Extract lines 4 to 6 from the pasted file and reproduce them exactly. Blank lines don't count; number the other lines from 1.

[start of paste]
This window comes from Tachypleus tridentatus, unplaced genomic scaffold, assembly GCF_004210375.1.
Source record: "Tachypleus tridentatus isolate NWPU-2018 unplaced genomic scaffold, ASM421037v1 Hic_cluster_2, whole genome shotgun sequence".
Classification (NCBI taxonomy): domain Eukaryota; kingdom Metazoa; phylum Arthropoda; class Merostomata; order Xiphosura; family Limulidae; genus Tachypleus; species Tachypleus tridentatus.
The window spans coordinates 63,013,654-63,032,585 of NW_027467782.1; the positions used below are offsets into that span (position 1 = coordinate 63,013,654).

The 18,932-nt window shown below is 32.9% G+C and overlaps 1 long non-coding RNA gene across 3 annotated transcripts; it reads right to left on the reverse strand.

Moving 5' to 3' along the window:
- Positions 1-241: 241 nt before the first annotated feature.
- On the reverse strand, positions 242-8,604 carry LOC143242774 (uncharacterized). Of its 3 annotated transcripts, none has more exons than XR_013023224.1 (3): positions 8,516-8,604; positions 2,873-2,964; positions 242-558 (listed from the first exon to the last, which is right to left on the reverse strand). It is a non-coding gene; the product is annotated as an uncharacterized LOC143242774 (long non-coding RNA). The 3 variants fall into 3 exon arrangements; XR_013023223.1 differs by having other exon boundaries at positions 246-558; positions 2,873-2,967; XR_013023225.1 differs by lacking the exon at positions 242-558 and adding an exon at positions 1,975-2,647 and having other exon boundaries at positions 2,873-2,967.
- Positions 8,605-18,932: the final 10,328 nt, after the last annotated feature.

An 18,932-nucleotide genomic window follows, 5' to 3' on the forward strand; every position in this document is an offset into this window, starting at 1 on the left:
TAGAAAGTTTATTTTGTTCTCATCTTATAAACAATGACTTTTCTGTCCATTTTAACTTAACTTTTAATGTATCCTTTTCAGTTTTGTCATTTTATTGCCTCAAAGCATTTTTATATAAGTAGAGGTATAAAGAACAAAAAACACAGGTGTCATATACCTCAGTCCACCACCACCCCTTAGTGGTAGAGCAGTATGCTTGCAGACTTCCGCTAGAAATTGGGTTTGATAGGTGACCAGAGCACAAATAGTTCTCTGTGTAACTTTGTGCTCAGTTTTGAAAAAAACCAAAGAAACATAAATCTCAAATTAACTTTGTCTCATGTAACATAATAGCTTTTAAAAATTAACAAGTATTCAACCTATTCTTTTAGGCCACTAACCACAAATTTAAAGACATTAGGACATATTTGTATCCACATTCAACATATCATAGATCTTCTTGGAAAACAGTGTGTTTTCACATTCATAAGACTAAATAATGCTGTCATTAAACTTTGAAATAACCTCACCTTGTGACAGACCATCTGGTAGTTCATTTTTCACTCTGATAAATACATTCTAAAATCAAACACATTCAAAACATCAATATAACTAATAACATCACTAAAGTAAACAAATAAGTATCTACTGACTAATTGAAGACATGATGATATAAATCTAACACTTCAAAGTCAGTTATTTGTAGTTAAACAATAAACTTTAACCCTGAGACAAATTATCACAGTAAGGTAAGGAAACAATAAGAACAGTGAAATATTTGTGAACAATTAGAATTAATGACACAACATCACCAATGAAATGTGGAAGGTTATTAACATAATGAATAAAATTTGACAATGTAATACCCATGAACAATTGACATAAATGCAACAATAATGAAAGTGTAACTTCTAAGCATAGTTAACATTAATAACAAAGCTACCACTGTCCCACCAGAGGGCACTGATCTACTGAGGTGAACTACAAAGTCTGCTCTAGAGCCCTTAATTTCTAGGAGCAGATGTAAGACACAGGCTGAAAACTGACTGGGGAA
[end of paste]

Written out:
The window spans coordinates 63,013,654-63,032,585 of NW_027467782.1; the positions used below are offsets into that span (position 1 = coordinate 63,013,654).

The 18,932-nt window shown below is 32.9% G+C and overlaps 1 long non-coding RNA gene across 3 annotated transcripts; it reads right to left on the reverse strand.

Moving 5' to 3' along the window: